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Holiday Tips for Parents after Divorce

 Posted on December 16, 2014 in Child Custody

DuPage County family law attorney, holiday tips for parents, divorce and holidays, holiday season, child custody, child visitation, post-divorce families, divorce and communicationUnder the best of circumstances, the holiday season can be stressful. With travel plans to make, food to prepare, and of course, gifts to buy and wrap, the list of things to do can seem endless. If you are a divorced parent who shares custody of your children, the list can seem even longer. Many custody and visitation orders do not specifically address holidays and those that do still need to be put into action during a very busy time of year.

It can be extremely difficult to work with your ex-spouse to make holiday arrangements. Hurt feelings, resentment, and jealousy can complicate the path to compromise. Your children, however, deserve the absolute best holiday season possible, regardless of the relationship between you and their other parent.

Noted lecturer and author, Robert E. Emery is a professor of psychology and the director of the University of Virginia's Center for Children, Families, and the Law. With over 30 years of clinical experience and more than 100 scientific publications, Dr. Emery makes several recommendations for post-divorce families to keep in mind during the holiday season.

Plan Early and Plan Well

Waiting until Christmas Eve to discuss where the kids will spend Christmas Day is obviously not the best idea. As soon as reasonably possible, reach out to your ex and start to talk. Make clear what you are each hoping for and work to find middle ground.

Additionally, it is important to be as specific as possible. Planning to pick the children up at 3:00 p.m. is easier to work with than making a plan for "sometime in the afternoon." Having a plan in place, even it needs to be adjusted as the holidays get closer, can greatly reduce stress and tension.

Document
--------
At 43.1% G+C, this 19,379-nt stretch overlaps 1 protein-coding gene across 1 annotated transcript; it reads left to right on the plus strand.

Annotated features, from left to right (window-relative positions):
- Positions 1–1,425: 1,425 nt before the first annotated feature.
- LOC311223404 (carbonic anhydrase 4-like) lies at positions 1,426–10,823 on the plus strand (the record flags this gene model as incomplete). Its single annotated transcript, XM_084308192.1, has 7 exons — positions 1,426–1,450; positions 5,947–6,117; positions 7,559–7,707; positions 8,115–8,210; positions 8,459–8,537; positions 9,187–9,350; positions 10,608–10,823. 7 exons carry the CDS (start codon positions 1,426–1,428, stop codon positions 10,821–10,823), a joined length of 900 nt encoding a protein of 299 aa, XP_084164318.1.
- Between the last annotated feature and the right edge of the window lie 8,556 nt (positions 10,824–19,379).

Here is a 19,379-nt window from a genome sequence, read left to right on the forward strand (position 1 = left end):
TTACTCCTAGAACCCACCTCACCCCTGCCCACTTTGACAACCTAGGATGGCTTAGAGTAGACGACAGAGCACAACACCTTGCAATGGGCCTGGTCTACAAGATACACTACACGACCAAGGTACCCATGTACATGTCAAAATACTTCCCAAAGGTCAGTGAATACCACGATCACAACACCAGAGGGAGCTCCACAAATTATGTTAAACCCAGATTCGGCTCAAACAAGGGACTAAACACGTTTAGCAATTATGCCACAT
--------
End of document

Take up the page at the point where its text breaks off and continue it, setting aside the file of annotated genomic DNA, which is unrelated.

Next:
Tell Everyone Who Matters

Communication between parents is essential, of course, but keeping extended family involved is also very helpful. Demands on the children's time may mean that this year will be different than last year. If the kids, for example, may not make it to your aunt's house for dinner this year, let your family know now rather than just showing up without them.

Be sure to also communicate with your children. Include them, to a reasonable extent, in the planning, and make sure they are kept abreast of any changes. Uncertainty and confusion can be extremely stressful. Knowing the plan and the schedule can help your children relax in the moment and enjoy the festivities.

Make it about the Children

The holidays are not a contest. You do not have to prove anything to your ex-spouse. Your responsibility is to give your children the best experience you can. For some, it could mean including your ex in your holiday plans, allowing your children the opportunity to be with both parents together for a change. For others, a renewed effort at cooperation and civility in the spirit of the season can help create a positive holiday atmosphere for the children.

Whatever your plans may be, your children should be at the center of them. Your children need your love and attention this time of year more than anything else. Gifts are nice, obviously, but the impact of your presence can make a world of difference to your children. Regardless of financial situation, every parent can afford the gift of love this holiday season.

If you are considering divorce in Illinois or are subject to a custody order that you would like amended, contact an experienced DuPage County family law attorney. We can provide the representation you need throughout the process to ensure your rights are protected.

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